Another important plant cultivated was cacao. Cacao was used both as a food, beverage, and as a currency to trade with. The Mayans used vanilla to add to the aroma of cacao and also to flavour the cacao. Tobacco in the form of dried leaves were grown regularly throughout the region and was used as a trade commodity. The Aztecs worshipped a goddess known as Cihuacoahuatl, who had a body consisting of tobacco. Priests performing human sacrifices wore tobacco gourds as symbols of divinity.

One fun fact you may not know is that popcorn came from the Aztec Empire.

Gambling in Mesoamerica

The people of the Mesoamerica cultures had fun too. Did the Aztecs like to gamble? You bet they did. Gambling influenced the culture of Mesoamericans like it has influenced almost every civilization. One of the most popular forms of gambling in ancient Mesoamerican times was betting on an ancient board game called Patolli. The board game was a feature of everyday life of the Aztecs. Several people were able to play the game at once, Diego Duran, the early Spanish investigator described Patolli:

“The goal was to come first in moving a set of pebbles from one end of the board to the other. Patolli was usually played on a mat but a board could be just traced out on the ground.

“The board was marked with 60 or 70 places for the pebbles. The places were of four kinds, apparently with distinct effects on the pebbles’ progress. The moves depended on the results of tossing dice. The dice could be made of dried beans.”

If the game looked to be a close one, onlookers would often crowd around the players to spectate. Alcoholic drinks were often at hand too. Gamblers would even call upon Macuilxochitl, the god of games for divine inspiration and help. Unfortunately, some players gambled themselves into slavery. Fights over cheating and swindling were common, especially as the stakes rose. According to one Spanish historian, “heads were constantly split open” which modern historians believe were down to fights.

It seems that in the 21st century, many gambling games have taken inspiration from Mesoamerica. History inspired high variance slots, many of which are based on the Aztecs, are popular among modern day gamblers. Indeed, in Aztec culture there seemed to be two choices for most of the underclass in society to gain wealth: gamble or join the army. Joining the army was more likely to yield wealth and standing.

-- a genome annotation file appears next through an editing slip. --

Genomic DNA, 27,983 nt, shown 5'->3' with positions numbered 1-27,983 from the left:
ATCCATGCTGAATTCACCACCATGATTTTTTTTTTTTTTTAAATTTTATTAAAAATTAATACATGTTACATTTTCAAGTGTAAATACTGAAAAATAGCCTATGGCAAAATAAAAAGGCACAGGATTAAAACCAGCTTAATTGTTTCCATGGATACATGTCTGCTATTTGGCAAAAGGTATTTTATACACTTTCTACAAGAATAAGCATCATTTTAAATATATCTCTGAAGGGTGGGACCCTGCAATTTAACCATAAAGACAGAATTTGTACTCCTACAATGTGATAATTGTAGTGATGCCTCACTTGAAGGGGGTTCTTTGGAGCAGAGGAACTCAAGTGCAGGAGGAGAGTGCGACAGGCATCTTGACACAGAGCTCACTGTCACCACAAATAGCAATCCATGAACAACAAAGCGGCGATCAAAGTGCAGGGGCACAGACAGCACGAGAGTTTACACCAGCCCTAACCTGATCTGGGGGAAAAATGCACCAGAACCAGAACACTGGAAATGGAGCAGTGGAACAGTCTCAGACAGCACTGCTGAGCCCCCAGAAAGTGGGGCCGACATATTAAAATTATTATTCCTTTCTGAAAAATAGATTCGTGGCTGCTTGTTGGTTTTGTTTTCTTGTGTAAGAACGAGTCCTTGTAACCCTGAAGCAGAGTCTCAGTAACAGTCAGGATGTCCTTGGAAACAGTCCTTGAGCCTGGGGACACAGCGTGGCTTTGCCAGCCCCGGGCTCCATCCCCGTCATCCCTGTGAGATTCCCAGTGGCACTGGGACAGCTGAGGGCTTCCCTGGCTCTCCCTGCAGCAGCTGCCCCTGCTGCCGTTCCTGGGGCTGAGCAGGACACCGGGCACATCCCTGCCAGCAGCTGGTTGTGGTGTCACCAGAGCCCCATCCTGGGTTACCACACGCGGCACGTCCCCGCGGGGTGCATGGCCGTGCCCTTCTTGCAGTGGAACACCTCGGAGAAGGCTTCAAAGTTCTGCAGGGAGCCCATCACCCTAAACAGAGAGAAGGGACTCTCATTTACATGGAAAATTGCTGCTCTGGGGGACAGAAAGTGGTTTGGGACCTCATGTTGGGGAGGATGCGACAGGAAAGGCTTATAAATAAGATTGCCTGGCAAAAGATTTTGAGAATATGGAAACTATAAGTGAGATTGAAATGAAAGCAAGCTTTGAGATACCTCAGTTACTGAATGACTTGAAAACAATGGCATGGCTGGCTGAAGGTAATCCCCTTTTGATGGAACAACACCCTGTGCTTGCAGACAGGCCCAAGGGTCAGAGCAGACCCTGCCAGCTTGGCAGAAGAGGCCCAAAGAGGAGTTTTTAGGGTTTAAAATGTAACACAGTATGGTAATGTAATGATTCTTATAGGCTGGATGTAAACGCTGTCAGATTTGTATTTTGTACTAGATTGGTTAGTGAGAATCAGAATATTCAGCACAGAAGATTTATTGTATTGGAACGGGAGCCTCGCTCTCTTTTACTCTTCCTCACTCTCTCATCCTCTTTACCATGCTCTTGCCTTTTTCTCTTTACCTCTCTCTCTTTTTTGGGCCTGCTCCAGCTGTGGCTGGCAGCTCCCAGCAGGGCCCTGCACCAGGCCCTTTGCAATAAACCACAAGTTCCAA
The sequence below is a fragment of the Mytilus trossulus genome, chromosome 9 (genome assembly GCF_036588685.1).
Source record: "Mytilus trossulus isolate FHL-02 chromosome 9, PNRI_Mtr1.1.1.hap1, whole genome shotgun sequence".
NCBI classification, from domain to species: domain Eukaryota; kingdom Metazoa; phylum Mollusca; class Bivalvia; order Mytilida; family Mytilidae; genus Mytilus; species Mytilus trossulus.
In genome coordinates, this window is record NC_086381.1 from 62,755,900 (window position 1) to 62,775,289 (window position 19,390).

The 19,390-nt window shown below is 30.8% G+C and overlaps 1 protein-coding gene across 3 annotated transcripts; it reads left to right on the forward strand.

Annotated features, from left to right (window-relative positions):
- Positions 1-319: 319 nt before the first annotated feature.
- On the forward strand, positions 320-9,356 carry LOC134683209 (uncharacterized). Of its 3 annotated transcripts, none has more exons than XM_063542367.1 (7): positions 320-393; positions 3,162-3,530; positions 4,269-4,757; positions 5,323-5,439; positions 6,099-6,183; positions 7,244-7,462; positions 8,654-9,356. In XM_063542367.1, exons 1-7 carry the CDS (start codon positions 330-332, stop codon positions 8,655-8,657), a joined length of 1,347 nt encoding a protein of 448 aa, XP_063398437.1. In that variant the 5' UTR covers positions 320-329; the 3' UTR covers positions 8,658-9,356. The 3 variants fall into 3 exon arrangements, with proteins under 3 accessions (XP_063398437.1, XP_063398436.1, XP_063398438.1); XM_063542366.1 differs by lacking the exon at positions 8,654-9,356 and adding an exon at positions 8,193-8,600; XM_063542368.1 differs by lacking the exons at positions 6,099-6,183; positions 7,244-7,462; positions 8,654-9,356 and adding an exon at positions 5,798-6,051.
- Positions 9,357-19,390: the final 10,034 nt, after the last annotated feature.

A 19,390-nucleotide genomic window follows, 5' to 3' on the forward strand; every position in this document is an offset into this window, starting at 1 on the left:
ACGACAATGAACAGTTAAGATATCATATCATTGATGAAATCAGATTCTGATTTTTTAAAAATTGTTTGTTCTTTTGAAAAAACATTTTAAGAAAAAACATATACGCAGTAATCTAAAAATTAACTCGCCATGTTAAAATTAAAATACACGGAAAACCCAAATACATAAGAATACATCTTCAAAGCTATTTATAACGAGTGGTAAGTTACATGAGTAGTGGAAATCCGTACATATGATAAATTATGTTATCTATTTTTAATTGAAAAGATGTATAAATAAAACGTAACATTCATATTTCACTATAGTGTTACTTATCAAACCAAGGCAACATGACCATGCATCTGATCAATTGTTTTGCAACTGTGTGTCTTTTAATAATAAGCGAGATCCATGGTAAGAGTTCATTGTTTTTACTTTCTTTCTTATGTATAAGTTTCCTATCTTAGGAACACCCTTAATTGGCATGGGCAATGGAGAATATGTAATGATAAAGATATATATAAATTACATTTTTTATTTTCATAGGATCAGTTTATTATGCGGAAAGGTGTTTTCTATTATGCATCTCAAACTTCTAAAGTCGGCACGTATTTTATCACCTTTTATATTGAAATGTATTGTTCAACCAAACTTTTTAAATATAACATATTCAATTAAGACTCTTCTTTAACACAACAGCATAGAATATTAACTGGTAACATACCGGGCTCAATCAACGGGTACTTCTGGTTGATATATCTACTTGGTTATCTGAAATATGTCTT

Aztec parents did warn their children regarding gambling. Aztec kings tried to control the game to prevent a craze in Patolli. In Tenochtitlan (modern day historic center of Mexico City), Patolli was of immense popularity.

Calendar systems and 2012 end-of-the-world theory

Calendars were employed by lots of different Mesoamerican civilizations. The Maya created a complex calendar system dating back to at least 5 BC.  This calendar system became rather notorious in 2012 when numerous commentators falsely stated that the Mayans predicted that the world would come to an end in 2012. In fact, the Maya never predicted that the world would end in 2012. Instead, a large period on the calendar came to an end on 21 December 2012 (the end of Bak’tun 13).

Boston University archaeologist William Saturno stated in National Geographic that the structure of the Mayan text confused modern minds that have a “penchant for literal, straightforward reading.” Many 21st-century thinkers used poetic flourish to initiate the thought that on the 21 December 2012, ‘the god will come down and start a new cycle, bringing an end to the old world with a new world being reborn.’ In reality, there was nothing in ancient Maya texts which stated this.

Those that believed that the Maya knew the exact date on which the world would come to an end were of pains to explain how the same civilization was not able to predict its own collapse through the arrival of the Spanish conquistadores.

Cortés and Moctezuma meet again

On Nov. 8, 2019, the descendants of Hernan Cortés and Moctezuma II (the ruler of the Aztec empire when the Spanish landed) met and shared a hug where their forebearers had met exactly 500 years to the day. When asked if Mexico needs an apology from Spain, Moctezuma’s descendant remarket “No, in the end, we are all family now.”